In the world of cinema and theater, there are countless terms and phrases that are thrown around, some of which may be unfamiliar to the average moviegoer.
One such term that has piqued the interest of many is “chewing the scenery.” But what does it mean, and where did it come from? Let’s delve into this fascinating aspect of performance art.
Definition: Chewing the Scenery in Acting
“Chewing the scenery” is a term used to describe an actor’s over-the-top, exaggerated, or hammy performance. It’s when an actor takes their role to the extreme, often overshadowing other elements of the production with their dramatics.
When an actor chews the scenery, they call excessive attention to themselves and their performance. Their emotions are conveyed in a very pronounced, almost cartoonish way, with lots of flailing arms, wild facial expressions, shouting, and other exaggerated mannerisms. Think of someone acting angry by violently throwing things around the room or acting sad by collapsing into loud sobs and wails.
While sometimes criticized as being too much, it can also be a deliberate choice, either for comedic effect or to convey intense emotion.
Origin of the Phrase
The phrase “chewing the scenery” is believed to have its roots in theater. The exact origin is somewhat murky, but the consensus is that it refers to actors who are so engrossed in their performance that they appear as if they could “chew” on the set pieces or “scenery” around them. It’s a metaphorical way of saying that the actor is consuming everything around them with their intense energy and presence.
Notable Examples in Movies
Over the years, many actors have been accused (or praised) for their scenery-chewing performances. Here are a few notable examples:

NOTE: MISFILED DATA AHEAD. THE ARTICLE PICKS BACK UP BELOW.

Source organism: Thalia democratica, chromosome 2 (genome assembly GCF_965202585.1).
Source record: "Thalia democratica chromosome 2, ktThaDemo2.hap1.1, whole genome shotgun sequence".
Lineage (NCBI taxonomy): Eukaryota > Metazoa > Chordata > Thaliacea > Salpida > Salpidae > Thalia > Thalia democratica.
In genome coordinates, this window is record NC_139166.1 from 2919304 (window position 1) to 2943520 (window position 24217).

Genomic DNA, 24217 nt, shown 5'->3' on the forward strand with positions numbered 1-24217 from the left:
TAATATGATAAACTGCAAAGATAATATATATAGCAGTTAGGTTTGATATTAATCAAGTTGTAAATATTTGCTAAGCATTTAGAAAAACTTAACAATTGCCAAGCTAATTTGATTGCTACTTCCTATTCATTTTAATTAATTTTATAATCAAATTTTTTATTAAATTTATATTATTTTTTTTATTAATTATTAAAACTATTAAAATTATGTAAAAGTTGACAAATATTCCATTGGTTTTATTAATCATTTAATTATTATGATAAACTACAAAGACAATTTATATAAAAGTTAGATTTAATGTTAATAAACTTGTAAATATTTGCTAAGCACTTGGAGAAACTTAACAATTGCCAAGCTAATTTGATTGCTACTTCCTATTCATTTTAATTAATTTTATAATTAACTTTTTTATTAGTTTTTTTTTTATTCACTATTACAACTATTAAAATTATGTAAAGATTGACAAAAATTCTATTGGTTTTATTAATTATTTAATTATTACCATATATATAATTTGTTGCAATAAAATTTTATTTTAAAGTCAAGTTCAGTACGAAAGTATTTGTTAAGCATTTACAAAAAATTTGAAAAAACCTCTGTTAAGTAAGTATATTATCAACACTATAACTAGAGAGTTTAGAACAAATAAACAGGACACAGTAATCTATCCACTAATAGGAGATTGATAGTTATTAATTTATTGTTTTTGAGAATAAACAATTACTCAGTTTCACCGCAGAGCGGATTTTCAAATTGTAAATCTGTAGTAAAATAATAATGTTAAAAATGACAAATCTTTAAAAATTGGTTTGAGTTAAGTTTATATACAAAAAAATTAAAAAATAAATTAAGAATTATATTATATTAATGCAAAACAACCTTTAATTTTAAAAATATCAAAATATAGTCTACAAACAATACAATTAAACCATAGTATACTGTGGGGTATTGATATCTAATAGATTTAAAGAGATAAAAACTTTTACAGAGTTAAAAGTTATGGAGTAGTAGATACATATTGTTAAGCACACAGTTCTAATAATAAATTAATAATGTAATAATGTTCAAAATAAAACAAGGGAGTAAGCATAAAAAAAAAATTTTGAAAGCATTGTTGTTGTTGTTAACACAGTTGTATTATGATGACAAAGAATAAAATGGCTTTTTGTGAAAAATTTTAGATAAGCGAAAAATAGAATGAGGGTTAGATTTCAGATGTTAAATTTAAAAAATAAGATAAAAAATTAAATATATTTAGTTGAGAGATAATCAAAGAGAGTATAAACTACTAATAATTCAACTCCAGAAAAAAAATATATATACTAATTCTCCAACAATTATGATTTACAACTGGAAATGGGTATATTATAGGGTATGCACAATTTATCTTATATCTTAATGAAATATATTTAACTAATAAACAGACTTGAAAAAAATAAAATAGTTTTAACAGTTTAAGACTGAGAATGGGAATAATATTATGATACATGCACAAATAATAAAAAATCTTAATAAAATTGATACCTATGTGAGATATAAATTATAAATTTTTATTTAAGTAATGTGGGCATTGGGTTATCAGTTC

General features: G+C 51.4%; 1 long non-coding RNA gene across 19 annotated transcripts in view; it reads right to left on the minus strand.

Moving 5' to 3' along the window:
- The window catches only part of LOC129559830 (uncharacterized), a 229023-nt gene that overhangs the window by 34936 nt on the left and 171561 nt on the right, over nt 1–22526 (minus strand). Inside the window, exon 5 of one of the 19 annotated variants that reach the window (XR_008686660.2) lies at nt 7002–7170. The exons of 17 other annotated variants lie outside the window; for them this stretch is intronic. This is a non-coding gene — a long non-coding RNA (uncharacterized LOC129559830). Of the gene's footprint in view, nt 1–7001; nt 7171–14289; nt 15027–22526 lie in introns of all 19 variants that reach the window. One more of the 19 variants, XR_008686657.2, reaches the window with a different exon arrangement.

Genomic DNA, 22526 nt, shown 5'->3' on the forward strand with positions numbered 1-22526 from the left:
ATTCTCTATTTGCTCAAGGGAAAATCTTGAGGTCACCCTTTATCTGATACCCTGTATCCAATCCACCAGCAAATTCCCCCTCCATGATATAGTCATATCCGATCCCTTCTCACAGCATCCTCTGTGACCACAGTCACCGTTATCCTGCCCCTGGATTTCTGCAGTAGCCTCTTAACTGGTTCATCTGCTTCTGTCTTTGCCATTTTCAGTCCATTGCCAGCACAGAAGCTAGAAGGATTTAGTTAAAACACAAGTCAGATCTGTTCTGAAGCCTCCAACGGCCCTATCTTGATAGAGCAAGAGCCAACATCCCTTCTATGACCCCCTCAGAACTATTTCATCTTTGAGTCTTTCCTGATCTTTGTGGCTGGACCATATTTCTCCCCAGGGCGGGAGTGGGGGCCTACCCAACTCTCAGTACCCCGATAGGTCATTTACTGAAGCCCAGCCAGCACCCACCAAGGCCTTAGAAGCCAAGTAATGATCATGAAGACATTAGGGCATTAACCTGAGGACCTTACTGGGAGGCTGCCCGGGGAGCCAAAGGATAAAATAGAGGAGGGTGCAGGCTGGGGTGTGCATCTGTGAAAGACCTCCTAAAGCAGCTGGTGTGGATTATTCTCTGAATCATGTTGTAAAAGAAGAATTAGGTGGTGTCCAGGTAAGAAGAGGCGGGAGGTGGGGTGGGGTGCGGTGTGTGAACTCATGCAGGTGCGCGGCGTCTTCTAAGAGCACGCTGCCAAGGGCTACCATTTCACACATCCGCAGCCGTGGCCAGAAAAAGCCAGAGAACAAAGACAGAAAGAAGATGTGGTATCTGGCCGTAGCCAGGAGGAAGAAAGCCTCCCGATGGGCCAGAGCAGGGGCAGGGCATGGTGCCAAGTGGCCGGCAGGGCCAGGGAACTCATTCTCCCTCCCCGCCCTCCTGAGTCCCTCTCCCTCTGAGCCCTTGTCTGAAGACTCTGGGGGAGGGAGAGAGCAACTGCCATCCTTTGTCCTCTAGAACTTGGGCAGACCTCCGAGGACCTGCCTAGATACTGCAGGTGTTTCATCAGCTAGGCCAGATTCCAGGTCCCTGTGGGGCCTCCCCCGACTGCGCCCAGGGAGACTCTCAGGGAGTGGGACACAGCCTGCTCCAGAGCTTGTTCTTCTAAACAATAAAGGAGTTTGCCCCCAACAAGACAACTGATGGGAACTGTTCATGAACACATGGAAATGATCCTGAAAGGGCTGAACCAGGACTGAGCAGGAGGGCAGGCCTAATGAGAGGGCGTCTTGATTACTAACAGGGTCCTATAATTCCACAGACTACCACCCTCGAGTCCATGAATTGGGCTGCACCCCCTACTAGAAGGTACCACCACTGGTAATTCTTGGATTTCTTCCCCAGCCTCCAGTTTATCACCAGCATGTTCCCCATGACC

Al Pacino in “Scent of a Woman” – Pacino’s portrayal of the blind, retired Army officer Lt. Col. Frank Slade is often cited as a masterclass in scenery-chewing. His famous “Hoo-ah!” catchphrase and impassioned speeches are unforgettable.
Faye Dunaway in “Mommie Dearest” – Dunaway’s portrayal of Joan Crawford, the legendary Hollywood actress, is one of the most talked-about performances in film history. Her intense depiction of Crawford’s tumultuous relationship with her adopted daughter Christina is both chilling and dramatic. The infamous “No wire hangers!” scene is a quintessential example of scenery-chewing, with Dunaway delivering her lines with such fervor that it’s impossible to look away.
Nicholas Cage in… well, many of his films – Cage is known for his intense and often over-the-top performances. Films like “Face/Off,” “Vampire’s Kiss,” and “The Wicker Man” showcase his unique ability to chew the scenery like no other.
Meryl Streep in “The Devil Wears Prada” – While Streep is known for her nuanced performances, her portrayal of the icy fashion magazine editor Miranda Priestly is a delightful exercise in restrained scenery-chewing. Every line delivery is a treat.
Jack Nicholson in “The Shining” – Nicholson’s portrayal of Jack Torrance, a man descending into madness, is both terrifying and captivating. His famous “Here’s Johnny!” scene is a prime example of effective scenery-chewing.
Bette Davis in “Whatever Happened to Baby Jane?” – Davis’s portrayal of the deranged former child star Jane Hudson is both haunting and over-the-top, making it a classic example of scenery-chewing.
“Chewing the scenery” is more than just an acting term; it’s a testament to the power of performance and the impact it can have on an audience.
Whether it’s used for comedic effect, to convey intense emotion, or simply as a stylistic choice, scenery-chewing performances remain a topic of debate and discussion among film and theater enthusiasts. While some may see it as overacting, others view it as a bold and memorable approach to character portrayal. Regardless of where one stands on the issue, there’s no denying that these performances leave a lasting impression.